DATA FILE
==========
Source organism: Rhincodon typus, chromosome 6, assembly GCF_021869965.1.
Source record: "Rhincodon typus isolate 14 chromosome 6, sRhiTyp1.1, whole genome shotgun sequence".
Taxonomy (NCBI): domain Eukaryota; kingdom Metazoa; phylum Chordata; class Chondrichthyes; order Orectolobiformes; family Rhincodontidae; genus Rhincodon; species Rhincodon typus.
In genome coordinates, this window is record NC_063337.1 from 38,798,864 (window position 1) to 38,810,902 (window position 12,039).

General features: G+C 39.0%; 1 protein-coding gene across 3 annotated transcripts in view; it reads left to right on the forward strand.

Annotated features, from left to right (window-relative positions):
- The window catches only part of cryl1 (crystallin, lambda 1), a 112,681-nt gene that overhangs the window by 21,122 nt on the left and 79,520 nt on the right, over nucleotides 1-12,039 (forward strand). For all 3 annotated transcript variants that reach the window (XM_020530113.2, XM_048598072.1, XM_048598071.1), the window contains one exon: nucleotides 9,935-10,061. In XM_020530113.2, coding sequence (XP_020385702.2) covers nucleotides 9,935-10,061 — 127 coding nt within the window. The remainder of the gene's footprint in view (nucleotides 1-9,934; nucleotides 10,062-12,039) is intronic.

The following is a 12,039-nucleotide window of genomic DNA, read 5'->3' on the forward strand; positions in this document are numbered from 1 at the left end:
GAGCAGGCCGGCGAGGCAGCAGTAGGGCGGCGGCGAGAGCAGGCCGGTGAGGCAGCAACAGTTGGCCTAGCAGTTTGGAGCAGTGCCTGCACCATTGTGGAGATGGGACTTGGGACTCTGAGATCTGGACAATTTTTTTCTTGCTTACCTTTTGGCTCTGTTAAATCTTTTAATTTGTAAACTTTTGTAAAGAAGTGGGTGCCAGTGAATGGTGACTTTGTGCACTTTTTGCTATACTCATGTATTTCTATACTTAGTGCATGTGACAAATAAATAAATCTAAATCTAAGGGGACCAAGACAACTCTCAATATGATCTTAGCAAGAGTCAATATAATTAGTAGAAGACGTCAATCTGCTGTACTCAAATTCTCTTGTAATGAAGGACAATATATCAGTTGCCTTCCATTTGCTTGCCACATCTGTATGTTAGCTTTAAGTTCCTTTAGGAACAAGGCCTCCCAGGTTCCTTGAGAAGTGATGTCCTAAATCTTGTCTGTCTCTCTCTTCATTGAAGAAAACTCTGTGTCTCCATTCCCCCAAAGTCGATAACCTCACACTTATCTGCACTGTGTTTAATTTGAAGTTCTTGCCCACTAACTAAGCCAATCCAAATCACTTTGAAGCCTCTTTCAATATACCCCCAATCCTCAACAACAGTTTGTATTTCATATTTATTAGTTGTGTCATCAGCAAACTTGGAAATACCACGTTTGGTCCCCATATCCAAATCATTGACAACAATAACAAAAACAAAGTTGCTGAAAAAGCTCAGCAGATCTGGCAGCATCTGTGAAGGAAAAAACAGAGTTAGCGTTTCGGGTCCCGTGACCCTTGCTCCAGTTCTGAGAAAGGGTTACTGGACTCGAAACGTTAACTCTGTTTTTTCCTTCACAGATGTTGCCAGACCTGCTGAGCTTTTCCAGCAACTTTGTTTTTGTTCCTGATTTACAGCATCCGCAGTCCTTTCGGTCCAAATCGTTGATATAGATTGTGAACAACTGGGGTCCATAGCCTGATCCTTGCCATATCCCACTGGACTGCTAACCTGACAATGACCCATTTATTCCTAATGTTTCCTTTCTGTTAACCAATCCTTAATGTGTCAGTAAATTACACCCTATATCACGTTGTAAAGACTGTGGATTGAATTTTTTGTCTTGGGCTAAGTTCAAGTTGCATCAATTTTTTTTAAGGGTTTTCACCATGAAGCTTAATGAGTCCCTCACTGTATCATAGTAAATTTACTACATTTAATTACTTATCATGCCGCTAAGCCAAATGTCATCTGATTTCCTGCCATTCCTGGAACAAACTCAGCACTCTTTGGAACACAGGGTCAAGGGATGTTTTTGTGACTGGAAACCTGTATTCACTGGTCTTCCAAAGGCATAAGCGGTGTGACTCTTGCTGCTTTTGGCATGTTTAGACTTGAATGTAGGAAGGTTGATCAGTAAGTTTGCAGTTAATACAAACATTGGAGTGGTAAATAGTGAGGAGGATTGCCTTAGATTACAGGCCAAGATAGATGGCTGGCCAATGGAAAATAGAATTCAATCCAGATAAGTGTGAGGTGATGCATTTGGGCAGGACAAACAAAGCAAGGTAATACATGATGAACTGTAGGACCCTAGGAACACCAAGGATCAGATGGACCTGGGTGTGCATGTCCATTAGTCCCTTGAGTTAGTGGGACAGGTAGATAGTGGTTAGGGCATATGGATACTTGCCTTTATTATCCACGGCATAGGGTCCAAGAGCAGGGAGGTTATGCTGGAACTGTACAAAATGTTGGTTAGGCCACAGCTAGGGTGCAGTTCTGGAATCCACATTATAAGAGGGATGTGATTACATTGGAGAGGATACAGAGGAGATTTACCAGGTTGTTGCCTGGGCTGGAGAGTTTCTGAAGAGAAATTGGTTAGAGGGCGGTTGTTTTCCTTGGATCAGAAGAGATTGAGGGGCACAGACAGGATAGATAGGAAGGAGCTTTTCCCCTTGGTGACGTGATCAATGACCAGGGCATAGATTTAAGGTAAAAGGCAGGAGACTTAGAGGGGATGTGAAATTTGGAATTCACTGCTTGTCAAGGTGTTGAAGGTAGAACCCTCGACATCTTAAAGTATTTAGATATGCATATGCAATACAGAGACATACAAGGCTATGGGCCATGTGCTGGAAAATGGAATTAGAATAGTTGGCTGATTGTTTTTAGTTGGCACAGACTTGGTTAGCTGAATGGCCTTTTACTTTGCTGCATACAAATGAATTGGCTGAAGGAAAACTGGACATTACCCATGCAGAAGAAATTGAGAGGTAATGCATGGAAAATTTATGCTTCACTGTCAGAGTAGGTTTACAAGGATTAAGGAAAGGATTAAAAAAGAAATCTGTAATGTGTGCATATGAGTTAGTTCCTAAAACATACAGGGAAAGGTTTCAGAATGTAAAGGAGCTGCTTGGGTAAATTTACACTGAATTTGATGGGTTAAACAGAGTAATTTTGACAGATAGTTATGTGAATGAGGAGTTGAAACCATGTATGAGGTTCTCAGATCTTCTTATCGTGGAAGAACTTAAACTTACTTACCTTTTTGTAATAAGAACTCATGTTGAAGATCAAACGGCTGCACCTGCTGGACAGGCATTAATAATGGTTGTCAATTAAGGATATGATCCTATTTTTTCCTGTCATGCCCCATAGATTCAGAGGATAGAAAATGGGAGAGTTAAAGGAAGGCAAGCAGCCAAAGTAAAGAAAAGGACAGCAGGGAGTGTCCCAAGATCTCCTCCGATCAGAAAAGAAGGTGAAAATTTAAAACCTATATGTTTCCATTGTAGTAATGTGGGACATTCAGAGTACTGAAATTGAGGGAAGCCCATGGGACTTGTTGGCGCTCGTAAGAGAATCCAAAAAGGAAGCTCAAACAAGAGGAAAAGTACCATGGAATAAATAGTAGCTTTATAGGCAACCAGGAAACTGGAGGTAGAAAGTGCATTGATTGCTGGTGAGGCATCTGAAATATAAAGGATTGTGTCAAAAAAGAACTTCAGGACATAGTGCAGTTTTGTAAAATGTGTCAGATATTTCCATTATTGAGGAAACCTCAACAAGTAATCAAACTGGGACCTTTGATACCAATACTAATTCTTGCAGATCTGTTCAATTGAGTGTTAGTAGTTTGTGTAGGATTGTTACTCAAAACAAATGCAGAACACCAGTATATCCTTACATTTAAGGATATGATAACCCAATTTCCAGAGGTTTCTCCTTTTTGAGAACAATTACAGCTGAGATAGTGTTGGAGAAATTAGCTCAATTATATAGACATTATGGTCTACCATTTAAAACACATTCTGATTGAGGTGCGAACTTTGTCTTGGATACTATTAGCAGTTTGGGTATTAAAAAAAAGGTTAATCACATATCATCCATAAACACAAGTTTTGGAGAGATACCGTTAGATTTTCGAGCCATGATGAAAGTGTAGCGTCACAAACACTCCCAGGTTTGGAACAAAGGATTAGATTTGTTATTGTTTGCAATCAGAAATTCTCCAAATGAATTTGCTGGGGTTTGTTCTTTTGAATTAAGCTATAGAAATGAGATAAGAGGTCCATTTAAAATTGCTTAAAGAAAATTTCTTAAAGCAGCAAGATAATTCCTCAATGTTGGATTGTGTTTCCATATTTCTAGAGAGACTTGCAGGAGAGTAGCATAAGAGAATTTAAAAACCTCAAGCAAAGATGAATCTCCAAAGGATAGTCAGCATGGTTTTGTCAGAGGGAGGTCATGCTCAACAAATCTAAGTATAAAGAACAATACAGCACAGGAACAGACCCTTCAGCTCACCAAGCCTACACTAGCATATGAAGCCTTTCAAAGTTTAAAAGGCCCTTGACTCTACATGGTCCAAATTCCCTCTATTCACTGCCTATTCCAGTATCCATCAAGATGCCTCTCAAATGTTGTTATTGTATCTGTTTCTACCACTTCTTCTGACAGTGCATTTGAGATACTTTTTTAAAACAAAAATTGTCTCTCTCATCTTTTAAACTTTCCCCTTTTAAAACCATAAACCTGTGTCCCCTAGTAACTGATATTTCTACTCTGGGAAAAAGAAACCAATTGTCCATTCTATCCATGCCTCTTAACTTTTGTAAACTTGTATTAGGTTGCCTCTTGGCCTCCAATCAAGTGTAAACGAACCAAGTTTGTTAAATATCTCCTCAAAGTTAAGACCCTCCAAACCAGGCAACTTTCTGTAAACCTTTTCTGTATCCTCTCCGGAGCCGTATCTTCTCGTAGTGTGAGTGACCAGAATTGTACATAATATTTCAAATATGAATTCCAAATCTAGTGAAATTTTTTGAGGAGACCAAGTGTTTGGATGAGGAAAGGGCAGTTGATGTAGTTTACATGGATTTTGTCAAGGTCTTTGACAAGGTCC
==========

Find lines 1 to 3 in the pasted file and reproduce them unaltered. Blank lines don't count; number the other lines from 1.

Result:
Source organism: Rhincodon typus, chromosome 6, assembly GCF_021869965.1.
Source record: "Rhincodon typus isolate 14 chromosome 6, sRhiTyp1.1, whole genome shotgun sequence".
Taxonomy (NCBI): domain Eukaryota; kingdom Metazoa; phylum Chordata; class Chondrichthyes; order Orectolobiformes; family Rhincodontidae; genus Rhincodon; species Rhincodon typus.